The concept of Artificial Intelligence (AI) is no more an alien subject matter. Within the past few years, AI programs and systems have witnessed a rapid evolution in their capacity to be creative, autonomous, and rational while depicting attributes of self-learning, which are blurring the lines between original works, which are products of a human intellect capable of Copyright Protection and mere computer-generated works. The same has come out as a challenge for conventional Intellectual Property (IP) laws internationally and is, therefore, raising several legal implications and ambiguities regarding ownership, authorship, and accountability in AI-generated works.
Uncovering Artificial Intelligence
The development of AI has been contributed by multiple disciplines like computer science, psychology, philosophy, sociology, mathematics, biology, and neuron science. AI is basically a machine or program, which is equipped with human-like intelligence to act in a human-like fashion and exhibit human capabilities. As per the World Intellectual Property Organization (WIPO), AI can be classified as:
- Expert Systems: The systems that are associated with subject matters that require a piece of in-depth knowledge and are inherently positive systems in nature are called expert AI systems; for example, AI used for medical diagnosis, AI that makes a recommendation on treatment, or the one that determines the geological conditions, to name a few. They are also used to produce artistic and creative works that require specialization.
- Perception Systems: These systems enable a computer to perceive the world with the sense of knowledge, sight, and hearing. These are generally used by topologists, word-context experts, etc.
- Natural Language Program/Systems: Such AI systems are meant to understand the meaning of words; therefore, they require a dictionary database. These systems take into consideration different grammatical and textual contexts to provide a semantic analysis.
How is AI a Creative Machine?
There is much debate about the attribution of authorship to AI programs – the reason being that they are capable of independent decision-making through learning from previous actions and constant feedback. Therefore, AI has exceeded the notion of it acting primarily as an intermediary. The following characteristic features make it a ‘creative’ system:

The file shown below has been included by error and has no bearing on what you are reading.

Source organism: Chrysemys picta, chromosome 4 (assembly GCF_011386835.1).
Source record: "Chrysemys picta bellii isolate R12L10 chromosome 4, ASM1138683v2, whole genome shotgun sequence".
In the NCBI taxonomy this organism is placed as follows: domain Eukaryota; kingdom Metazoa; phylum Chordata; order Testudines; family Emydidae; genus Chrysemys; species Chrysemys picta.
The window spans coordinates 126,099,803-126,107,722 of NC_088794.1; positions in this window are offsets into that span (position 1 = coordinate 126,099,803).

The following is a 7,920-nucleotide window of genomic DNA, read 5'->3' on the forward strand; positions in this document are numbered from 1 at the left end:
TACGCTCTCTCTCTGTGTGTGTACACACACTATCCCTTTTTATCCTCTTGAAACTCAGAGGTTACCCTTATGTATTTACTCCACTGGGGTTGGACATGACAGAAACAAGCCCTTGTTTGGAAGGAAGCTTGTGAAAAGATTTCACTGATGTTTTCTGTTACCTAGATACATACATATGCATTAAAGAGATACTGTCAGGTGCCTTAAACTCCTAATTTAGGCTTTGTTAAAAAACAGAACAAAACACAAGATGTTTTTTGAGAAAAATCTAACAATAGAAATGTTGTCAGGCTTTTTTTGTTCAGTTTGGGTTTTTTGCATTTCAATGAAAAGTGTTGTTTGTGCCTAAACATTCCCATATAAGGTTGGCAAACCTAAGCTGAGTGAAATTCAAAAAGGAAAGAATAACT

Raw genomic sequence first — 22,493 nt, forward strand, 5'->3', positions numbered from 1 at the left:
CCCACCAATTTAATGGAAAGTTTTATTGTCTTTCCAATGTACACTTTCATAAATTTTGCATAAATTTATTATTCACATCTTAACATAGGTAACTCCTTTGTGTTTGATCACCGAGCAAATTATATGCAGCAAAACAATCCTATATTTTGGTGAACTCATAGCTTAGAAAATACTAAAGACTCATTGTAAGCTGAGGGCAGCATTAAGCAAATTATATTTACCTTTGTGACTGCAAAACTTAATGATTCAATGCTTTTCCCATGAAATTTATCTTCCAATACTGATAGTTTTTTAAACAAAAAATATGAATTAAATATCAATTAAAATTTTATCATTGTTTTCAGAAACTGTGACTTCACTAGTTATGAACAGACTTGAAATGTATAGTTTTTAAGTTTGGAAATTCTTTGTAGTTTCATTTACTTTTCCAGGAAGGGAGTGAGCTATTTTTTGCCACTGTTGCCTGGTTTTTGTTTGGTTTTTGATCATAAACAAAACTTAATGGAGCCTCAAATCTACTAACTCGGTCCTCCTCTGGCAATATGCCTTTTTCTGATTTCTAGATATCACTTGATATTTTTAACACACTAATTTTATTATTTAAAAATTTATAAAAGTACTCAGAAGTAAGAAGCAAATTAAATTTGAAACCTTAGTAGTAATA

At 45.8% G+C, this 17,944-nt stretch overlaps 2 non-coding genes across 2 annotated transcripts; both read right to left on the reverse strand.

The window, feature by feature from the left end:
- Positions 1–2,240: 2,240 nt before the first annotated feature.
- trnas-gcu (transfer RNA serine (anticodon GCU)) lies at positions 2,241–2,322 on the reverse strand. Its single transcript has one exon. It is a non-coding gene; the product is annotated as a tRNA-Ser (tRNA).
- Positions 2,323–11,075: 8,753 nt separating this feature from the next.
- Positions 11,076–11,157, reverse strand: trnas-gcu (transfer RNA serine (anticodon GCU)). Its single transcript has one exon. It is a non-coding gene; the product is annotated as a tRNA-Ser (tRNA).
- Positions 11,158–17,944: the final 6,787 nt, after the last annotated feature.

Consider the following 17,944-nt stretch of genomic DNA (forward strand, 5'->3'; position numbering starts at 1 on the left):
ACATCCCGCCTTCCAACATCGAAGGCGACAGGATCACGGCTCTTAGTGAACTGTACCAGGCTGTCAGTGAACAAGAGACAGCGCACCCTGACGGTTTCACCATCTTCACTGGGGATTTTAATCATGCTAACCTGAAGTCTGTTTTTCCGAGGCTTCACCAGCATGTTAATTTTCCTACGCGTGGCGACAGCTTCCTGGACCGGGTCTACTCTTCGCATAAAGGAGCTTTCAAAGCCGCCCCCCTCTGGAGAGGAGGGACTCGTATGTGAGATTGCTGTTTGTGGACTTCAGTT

- Creative Output: AI may use the information made already available to it to learn from the same and produce outputs, but it may not necessarily produce previously generated works in a modified form. The work produced may also not qualify for ‘derivative works’ in all circumstances alike under the copyright regime since AI can make analysis and deduction and act on such a basis. Therefore, this is where the question of original authorship of works arises.
- Unsupervised Functioning: AI programs are capable of performing high-level tasks autonomously without supervision and external aid. Therefore, AI does not require the influence of human beings or their intervention to carry out their work.
- Unpredictable Action: There are many such instances where AI is capable of taking such a route of action, which is not previously perceived or imagined by a human. Therefore, its action is always not foreseeable. Consider the example of AlphaGo, which is a product of Google’s DeepMind. AlphaGo defeated Lee Sedol as a reigning world champion at ‘Go,’ an ancient Chinese game, with move 37, which is such a move that no human had ever previously contemplated.
- Adaptive Tendency: The AI program receives data input, and then it continues to process the same. It utilizes the feedbacks it gets and keeps improving the results with the help of such feedbacks, thereby not making the same mistakes and adapting acceptable behaviors.
- Efficient: Although a key feature of AI is that it is capable of acting with the like tendency of a human, it is rather capable of exceeding the said limit. It can process and analyze any amount of data with greater accuracy and efficiency than a normal human in lesser time.
- Result-Oriented: The AI-based systems are goal-oriented in the sense that they function as per the goals that they are to produce; for instance, story writing, drawings, etc.
Examples Displaying Creative Facets of AI
- A visual artist named Anna Ridler used AI as an intermediary to create artwork. Much recently, through the help of the said AI, thousands of ‘imagined’ tulip varieties with unique characteristics were generated, which are now on display at an exhibition at the Barbican, London.
- In the previous year, Warner Music signed the first-ever record deal with an AI algorithm called the ‘Endell,‘which will be generating about 20 music albums.
- Another example is the AI system, commonly known as Creative Artificial Intelligence (CAI), which is used to create advertisements within a short frame of time by utilizing stock photographs from a database.
- The ‘Memories’ feature of the Apple smartphone in its Photos App is also a peculiar example.
- Also, Ai-Da, the world’s first robot artist, made a recent first and solo exhibition of her artwork.
What is the Standpoint of Different Countries with Respect to Creative Works by AI?
The common notion of authorship of copyright is based on the theory of personality and up until today, the attribution of personality has not extended up to machines. However, it would be interesting to note how different nations respond to the changes introduced by technology.